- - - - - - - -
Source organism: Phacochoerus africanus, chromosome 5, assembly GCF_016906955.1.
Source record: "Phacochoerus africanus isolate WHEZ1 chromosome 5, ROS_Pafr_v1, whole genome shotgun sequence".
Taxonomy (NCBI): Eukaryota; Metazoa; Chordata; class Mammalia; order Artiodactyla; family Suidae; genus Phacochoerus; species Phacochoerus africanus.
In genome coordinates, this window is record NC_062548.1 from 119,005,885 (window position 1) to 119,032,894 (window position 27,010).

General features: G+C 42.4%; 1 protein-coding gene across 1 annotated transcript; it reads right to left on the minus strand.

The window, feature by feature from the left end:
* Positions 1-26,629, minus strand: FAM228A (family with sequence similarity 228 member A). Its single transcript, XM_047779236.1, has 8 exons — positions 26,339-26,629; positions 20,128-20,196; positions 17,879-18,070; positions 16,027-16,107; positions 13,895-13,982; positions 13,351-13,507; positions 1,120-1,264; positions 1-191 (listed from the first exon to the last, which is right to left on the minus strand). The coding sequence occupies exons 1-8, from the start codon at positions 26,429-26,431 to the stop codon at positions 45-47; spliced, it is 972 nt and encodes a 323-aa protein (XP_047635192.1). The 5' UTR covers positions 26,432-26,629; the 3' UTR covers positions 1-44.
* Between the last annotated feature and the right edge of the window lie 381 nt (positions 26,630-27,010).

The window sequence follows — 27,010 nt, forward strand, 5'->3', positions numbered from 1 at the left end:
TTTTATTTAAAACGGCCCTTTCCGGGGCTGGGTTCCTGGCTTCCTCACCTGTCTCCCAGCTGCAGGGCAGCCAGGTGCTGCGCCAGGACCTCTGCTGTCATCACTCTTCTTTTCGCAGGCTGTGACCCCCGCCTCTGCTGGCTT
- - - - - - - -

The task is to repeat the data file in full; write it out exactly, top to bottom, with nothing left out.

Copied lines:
Source organism: Phacochoerus africanus, chromosome 5, assembly GCF_016906955.1.
Source record: "Phacochoerus africanus isolate WHEZ1 chromosome 5, ROS_Pafr_v1, whole genome shotgun sequence".
Taxonomy (NCBI): Eukaryota; Metazoa; Chordata; class Mammalia; order Artiodactyla; family Suidae; genus Phacochoerus; species Phacochoerus africanus.
In genome coordinates, this window is record NC_062548.1 from 119,005,885 (window position 1) to 119,032,894 (window position 27,010).

General features: G+C 42.4%; 1 protein-coding gene across 1 annotated transcript; it reads right to left on the minus strand.

The window, feature by feature from the left end:
* Positions 1-26,629, minus strand: FAM228A (family with sequence similarity 228 member A). Its single transcript, XM_047779236.1, has 8 exons — positions 26,339-26,629; positions 20,128-20,196; positions 17,879-18,070; positions 16,027-16,107; positions 13,895-13,982; positions 13,351-13,507; positions 1,120-1,264; positions 1-191 (listed from the first exon to the last, which is right to left on the minus strand). The coding sequence occupies exons 1-8, from the start codon at positions 26,429-26,431 to the stop codon at positions 45-47; spliced, it is 972 nt and encodes a 323-aa protein (XP_047635192.1). The 5' UTR covers positions 26,432-26,629; the 3' UTR covers positions 1-44.
* Between the last annotated feature and the right edge of the window lie 381 nt (positions 26,630-27,010).

The window sequence follows — 27,010 nt, forward strand, 5'->3', positions numbered from 1 at the left end:
TTTTATTTAAAACGGCCCTTTCCGGGGCTGGGTTCCTGGCTTCCTCACCTGTCTCCCAGCTGCAGGGCAGCCAGGTGCTGCGCCAGGACCTCTGCTGTCATCACTCTTCTTTTCGCAGGCTGTGACCCCCGCCTCTGCTGGCTT